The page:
Large carnivores like wolves are slowly returning to parts of Western Europe, including the Netherlands. Red deer have lived here in the absence of wolves for well over a century. This has led to them not growing wary at the smell of wolf urine, according to researchers at the University of Groningen in collaboration with the Mammal Research Institute (MRI). This research was published on Wednesday 27 November 2019 in the scientific journal PLOS ONE.
To lower the chances of becoming prey, red deer generally grow more wary and do not often eat in places where their greatest predator, the wolf, resides. Through this type of behaviour change, the returning wolves may indirectly lower the grazing pressure of red deer on young trees. ‘But this requires that the deer in these areas, areas to which the wolves are returning after decades of being absent, associate the smell of wolves with potential danger,’ explains Annelies van Ginkel, PhD student at the UG and associate of the Mammal Research Institute of the Polish Academy of Sciences. ‘To test this, we observed the reactions of red deer to water (odourless), wolf urine (a predatory odour) and all-purpose cleaner (an unknown odour) by using camera traps in the Veluwezoom National Park, and we then compared these reactions to those of red deer in Białowieża in Poland, who have lived with wolves for a long time now.’
The results are surprising, as both the red deer in Białowieża and those in Veluwezoom react the same way to water as they do to wolf urine. The researchers observed that the images sometimes portrayed a fear response when the deer got very near to the wolf urine, but this happened very sporadically. ‘This is why we think that a stronger signal or a combination of signals is necessary before red deer adjust their behaviour, such as territorial markings in combination with actually seeing a wolf,’ explains Professor Chris Smit of the University of Groningen.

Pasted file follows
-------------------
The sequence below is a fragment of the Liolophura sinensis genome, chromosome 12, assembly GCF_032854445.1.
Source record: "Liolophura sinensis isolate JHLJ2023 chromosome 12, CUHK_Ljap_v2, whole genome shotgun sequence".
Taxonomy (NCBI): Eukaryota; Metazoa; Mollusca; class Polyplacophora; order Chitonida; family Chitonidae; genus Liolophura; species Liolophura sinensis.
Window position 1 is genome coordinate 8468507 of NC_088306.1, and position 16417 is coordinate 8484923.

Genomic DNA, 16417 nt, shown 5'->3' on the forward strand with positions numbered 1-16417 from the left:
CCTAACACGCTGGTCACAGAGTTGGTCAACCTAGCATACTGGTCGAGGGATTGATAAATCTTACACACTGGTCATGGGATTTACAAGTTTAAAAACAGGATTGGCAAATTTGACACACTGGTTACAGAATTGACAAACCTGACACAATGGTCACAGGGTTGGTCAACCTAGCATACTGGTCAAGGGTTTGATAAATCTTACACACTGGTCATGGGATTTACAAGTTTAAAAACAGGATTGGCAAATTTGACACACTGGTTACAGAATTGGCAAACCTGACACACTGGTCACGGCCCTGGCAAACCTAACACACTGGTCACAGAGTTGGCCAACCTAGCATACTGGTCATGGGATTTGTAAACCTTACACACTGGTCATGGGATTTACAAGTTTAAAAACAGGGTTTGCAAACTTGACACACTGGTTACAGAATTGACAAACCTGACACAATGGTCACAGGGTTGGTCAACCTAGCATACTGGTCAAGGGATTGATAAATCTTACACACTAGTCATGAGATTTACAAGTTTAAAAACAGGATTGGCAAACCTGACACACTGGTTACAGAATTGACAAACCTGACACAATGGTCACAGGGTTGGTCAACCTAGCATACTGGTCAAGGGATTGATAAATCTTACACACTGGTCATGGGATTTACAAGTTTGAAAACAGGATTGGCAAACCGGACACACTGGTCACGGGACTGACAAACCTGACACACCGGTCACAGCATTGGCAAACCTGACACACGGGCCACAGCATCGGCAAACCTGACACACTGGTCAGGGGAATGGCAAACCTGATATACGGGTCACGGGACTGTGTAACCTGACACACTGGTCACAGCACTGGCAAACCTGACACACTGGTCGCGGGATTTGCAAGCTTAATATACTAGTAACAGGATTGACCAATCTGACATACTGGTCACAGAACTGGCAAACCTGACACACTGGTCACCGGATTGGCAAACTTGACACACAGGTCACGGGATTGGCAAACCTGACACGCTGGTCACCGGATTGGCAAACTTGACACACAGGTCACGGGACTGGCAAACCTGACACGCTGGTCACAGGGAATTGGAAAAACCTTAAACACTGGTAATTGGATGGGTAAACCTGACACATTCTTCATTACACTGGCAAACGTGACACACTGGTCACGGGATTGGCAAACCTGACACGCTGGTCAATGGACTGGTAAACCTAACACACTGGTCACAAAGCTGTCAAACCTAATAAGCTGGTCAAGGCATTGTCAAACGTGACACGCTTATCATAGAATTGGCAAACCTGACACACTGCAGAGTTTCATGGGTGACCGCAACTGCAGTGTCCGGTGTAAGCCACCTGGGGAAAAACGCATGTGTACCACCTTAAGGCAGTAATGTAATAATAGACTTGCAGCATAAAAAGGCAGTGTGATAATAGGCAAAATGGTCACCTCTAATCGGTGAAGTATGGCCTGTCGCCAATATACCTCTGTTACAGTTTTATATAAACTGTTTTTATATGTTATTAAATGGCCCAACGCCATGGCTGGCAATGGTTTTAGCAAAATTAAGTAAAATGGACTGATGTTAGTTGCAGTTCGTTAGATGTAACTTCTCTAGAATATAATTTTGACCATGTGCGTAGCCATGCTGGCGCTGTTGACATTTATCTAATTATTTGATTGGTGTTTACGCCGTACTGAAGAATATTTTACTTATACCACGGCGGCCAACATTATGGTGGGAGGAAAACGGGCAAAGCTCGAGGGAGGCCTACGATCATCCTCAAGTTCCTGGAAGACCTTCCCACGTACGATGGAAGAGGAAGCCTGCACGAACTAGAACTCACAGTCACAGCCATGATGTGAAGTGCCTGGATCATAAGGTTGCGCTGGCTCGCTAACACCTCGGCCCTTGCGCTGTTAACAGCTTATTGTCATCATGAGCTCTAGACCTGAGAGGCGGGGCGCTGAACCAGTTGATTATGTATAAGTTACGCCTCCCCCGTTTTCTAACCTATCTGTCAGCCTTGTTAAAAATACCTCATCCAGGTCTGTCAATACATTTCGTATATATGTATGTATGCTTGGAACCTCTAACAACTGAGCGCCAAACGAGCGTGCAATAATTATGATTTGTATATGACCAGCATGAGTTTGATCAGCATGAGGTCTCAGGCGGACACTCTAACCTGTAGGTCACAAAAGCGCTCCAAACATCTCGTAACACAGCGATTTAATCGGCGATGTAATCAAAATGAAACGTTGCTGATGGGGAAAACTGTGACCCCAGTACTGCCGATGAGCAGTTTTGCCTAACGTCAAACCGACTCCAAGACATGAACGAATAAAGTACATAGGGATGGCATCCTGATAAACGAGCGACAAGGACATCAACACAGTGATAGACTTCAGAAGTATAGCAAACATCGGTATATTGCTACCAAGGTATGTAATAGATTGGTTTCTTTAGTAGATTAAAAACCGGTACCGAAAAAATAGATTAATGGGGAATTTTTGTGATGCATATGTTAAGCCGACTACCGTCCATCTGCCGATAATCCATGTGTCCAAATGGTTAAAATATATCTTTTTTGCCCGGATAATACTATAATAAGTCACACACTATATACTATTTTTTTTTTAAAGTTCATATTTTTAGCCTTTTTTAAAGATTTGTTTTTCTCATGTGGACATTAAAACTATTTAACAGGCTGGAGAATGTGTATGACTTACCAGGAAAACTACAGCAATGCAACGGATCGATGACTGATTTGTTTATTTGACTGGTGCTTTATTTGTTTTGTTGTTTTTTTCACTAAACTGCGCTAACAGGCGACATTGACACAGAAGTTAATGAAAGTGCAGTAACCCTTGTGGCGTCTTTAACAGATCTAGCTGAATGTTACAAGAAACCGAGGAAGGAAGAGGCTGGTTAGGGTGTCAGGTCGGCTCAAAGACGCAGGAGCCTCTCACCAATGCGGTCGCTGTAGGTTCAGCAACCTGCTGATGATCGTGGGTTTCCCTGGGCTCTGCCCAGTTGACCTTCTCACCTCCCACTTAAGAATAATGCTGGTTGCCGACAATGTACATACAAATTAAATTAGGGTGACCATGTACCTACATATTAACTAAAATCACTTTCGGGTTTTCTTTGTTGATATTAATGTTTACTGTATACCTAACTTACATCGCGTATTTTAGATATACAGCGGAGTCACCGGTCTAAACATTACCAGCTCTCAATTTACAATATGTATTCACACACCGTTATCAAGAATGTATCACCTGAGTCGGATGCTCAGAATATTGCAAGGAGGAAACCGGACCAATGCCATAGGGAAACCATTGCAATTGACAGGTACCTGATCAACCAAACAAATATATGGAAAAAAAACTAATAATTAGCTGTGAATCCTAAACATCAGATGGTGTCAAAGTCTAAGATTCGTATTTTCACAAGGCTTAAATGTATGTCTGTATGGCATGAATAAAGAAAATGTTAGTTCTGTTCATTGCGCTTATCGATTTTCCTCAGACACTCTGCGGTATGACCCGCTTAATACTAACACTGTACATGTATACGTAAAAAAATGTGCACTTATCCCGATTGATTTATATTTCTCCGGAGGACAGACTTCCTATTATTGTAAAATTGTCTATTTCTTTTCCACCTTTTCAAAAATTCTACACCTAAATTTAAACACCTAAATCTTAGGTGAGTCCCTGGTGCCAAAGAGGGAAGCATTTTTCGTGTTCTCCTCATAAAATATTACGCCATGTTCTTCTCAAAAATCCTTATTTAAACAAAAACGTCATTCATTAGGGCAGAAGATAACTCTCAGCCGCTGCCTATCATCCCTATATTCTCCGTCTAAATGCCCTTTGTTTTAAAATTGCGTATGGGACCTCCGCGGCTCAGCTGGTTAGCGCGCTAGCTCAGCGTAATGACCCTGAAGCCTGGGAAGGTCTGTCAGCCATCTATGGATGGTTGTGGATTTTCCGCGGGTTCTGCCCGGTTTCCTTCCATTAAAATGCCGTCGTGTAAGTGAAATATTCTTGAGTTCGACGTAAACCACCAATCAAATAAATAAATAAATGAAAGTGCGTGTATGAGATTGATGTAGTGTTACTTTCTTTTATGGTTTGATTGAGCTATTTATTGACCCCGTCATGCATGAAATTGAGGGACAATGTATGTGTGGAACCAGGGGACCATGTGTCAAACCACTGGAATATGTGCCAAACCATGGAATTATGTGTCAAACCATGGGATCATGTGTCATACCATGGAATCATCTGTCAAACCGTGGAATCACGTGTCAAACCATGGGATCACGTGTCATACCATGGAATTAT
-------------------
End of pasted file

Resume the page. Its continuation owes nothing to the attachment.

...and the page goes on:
‘Another surprise was that the red deer in Białowieża foraged less near the all-purpose cleaner, while the red deer in the Veluwezoom did not react to this smell at all,’ says Dries Kuijper, Professor at the MRI. Van Ginkel: ‘We suspect that the red deer from the Veluwe associate the smell of all-purpose cleaner with the presence of humans because they are used to a higher number of visitors and, as a result, the smell is more familiar than we first thought.’ In the less visited forest of Białowieża, the smell of soap is most likely not as familiar, which would explain the reaction of the red deer.
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